Putting "javascript:" in front of code?

Discussion in 'Javascript' started by delerious@no.spam.com, Dec 6, 2003.

  1. Guest

    I see some code examples like this:

    <DIV onmouseover="this.style.background='blue'">

    and other code examples like this:

    <DIV onmouseover="javascript:this.style.background='blue'">

    Which way is more proper? Or are both ways perfectly fine? Are there any
    specifications that discuss when "javascript:" should be put in front of code?
     
    , Dec 6, 2003
    #1
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  2. <> schreef in bericht
    news:...
    > I see some code examples like this:
    >
    > <DIV onmouseover="this.style.background='blue'">
    >
    > and other code examples like this:
    >
    > <DIV onmouseover="javascript:this.style.background='blue'">
    >
    > Which way is more proper? Or are both ways perfectly fine? Are there any
    > specifications that discuss when "javascript:" should be put in front of

    code?
    >


    The first one is the proper way, because the onmouseover attribute (and
    other event handlers) expects the value to contain JS code only.

    What you will also see very often, is the usage of the javascript: pseudo
    protocol in anchors:
    <a href="javascript:popup('somepage')">...</a>

    which should be replaced with:
    <a href="somepage" onclick="popup(href); return false">...</a>

    because the link will still be clickable when JS is disabled. When JS is
    enabled, the function will be called with the href value as an argument and
    the 'return false' at the end prevents that the default action will be
    taken.

    See also: http://jibbering.com/faq/#FAQ4_24


    JW
     
    Janwillem Borleffs, Dec 6, 2003
    #2
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  3. Janwillem Borleffs wrote on 06 Dec 2003:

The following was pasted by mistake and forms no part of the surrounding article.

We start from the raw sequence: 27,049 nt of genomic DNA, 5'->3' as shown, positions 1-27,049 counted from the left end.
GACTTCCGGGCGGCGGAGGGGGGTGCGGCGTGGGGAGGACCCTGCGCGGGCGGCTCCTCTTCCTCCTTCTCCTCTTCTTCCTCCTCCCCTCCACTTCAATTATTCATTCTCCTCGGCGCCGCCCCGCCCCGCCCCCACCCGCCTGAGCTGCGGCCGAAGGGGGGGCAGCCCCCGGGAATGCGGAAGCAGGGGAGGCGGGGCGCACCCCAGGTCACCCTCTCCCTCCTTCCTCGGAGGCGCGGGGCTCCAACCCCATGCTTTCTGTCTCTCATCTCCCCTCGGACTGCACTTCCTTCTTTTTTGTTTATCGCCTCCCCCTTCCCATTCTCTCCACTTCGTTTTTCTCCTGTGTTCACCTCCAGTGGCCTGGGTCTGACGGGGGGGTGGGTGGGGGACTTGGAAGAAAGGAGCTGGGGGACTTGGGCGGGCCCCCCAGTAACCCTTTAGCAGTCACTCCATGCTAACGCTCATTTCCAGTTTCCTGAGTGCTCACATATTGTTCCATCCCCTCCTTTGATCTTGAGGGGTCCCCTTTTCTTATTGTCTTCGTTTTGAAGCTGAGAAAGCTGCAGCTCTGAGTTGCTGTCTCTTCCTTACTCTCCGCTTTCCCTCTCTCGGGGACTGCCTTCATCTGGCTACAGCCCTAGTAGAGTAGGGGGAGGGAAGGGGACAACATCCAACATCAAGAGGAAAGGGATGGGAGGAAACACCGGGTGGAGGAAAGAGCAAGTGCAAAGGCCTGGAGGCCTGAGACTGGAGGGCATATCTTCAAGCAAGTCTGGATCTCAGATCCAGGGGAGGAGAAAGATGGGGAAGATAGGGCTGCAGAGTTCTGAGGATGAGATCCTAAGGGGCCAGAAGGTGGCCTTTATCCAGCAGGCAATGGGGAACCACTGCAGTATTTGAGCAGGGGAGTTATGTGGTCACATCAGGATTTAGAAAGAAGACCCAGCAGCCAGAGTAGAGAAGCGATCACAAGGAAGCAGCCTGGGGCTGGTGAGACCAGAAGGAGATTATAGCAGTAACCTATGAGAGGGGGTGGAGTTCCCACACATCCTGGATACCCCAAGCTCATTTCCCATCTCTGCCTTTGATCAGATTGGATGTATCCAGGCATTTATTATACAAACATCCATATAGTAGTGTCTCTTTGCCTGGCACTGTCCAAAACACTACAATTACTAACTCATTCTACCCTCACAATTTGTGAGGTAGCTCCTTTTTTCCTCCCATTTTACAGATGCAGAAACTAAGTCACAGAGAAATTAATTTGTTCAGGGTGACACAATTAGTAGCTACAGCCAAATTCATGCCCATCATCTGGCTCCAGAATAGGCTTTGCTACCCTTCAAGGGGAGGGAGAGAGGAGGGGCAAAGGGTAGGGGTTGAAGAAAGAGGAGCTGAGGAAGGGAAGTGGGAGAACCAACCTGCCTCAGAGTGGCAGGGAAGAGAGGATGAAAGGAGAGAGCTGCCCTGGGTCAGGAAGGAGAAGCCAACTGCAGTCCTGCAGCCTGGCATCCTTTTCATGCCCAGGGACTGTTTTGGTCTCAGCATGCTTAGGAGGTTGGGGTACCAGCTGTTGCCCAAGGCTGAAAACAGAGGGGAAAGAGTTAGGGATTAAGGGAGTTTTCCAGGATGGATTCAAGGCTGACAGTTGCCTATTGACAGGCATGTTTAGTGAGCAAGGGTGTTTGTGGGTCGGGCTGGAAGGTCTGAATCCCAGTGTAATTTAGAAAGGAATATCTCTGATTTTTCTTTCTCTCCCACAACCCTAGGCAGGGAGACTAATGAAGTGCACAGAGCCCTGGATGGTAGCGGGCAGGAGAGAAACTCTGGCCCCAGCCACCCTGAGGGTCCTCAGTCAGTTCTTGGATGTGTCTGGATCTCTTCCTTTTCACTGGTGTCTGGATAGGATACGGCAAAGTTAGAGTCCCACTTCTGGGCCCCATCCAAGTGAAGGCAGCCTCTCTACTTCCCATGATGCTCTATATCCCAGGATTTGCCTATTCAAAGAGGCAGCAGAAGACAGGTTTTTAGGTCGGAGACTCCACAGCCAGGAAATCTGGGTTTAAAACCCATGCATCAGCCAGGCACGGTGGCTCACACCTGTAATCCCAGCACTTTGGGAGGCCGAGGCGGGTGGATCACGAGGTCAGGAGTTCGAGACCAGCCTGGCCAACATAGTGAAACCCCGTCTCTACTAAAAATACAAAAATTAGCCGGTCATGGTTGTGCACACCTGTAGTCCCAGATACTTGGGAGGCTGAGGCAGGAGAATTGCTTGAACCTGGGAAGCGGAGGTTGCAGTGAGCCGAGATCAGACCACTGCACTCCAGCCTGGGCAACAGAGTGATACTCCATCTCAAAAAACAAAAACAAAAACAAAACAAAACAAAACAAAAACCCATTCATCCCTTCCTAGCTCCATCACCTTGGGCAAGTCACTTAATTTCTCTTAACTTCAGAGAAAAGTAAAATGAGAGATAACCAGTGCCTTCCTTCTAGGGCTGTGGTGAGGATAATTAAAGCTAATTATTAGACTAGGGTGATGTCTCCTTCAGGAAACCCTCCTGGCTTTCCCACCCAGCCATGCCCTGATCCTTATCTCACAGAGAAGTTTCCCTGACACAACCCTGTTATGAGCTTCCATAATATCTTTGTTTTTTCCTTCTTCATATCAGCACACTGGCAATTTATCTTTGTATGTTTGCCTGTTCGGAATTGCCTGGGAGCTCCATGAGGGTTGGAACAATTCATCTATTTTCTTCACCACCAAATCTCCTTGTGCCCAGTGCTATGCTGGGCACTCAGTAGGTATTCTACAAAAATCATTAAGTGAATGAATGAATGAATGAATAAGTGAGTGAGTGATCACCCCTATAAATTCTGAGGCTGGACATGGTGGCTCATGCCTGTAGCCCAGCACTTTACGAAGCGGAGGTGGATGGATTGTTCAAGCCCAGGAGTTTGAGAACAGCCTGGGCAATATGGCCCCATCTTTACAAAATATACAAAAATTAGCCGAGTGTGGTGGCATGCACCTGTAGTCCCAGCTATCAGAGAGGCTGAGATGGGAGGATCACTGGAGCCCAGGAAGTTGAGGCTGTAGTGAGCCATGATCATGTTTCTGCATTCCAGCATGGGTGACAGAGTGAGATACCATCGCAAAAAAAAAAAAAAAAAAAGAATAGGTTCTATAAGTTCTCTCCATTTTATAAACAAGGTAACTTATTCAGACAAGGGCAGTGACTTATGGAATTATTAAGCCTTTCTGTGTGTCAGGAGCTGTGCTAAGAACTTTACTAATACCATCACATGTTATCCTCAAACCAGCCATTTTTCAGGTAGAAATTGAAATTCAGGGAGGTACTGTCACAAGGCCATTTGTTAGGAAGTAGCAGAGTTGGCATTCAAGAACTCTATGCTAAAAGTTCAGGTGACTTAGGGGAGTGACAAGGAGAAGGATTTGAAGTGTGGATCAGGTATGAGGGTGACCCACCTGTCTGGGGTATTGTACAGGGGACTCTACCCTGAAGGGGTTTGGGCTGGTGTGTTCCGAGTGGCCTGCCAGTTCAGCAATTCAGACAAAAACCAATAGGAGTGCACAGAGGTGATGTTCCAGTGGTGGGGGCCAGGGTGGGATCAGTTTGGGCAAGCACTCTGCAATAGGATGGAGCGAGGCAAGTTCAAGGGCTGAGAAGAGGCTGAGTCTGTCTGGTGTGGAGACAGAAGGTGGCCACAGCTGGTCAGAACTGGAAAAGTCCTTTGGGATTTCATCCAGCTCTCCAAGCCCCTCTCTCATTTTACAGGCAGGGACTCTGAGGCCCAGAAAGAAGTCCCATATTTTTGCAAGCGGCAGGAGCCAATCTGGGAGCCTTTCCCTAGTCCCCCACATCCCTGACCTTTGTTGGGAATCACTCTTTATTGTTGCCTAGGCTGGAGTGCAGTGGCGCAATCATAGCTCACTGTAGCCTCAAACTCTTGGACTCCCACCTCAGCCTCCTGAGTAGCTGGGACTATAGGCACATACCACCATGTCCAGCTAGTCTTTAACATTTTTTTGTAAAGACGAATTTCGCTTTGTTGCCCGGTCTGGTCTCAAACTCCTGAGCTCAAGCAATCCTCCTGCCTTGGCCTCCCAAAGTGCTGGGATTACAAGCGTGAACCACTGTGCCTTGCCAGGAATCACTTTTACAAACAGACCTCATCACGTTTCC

>
    > <> schreef in bericht
    > news:...
    >> I see some code examples like this:
    >>
    >> <DIV onmouseover="this.style.background='blue'">
    >>
    >> and other code examples like this:
    >>
    >> <DIV onmouseover="javascript:this.style.background='blue'">
    >>
    >> Which way is more proper? Or are both ways perfectly fine?
    >> Are there any specifications that discuss when "javascript:"
    >> should be put in front of code?


    The second way is incorrect. "JavaScript:" is a URI protocol
    specifier, so it is only valid in a src or href attribute. However
    (as J Borleffs stated), JavaScript URIs should not be used in case
    JavaScript has been disabled by the user: the URI will be malformed
    and useless to the user.

    > The first one is the proper way, because the onmouseover
    > attribute (and other event handlers) expects the value to
    > contain JS code only.


    WHAT?!?! That is so WRONG it's untrue! The intrinsic events can be
    used by ANY scripting language: that's why they are part of the HTML
    specification, not solely JavaScript.

    The language used in intrinsic events is specified either with a HTTP
    header or, more commonly, a META element placed in the document's
    HEAD:

    <META http-equiv="Content-Script-Type" type="script_MIME_type">

    For JavaScript, the MIME type is text/javascript, so the above should
    read:

    <META http-equiv="Content-Script-Type" type="text/javascript">

    If you omit either the header or META element, but use intrinsic
    events, your HTML document is invalid. The only reason why it would
    work is because the browser makes assumptions about what the
    intrinsic events contain (they usually assume JavaScript). However,
    not all may assume JavaScript as there are no 'default' languages. In
    fact, the HTML specification states clearly that NO assumption needs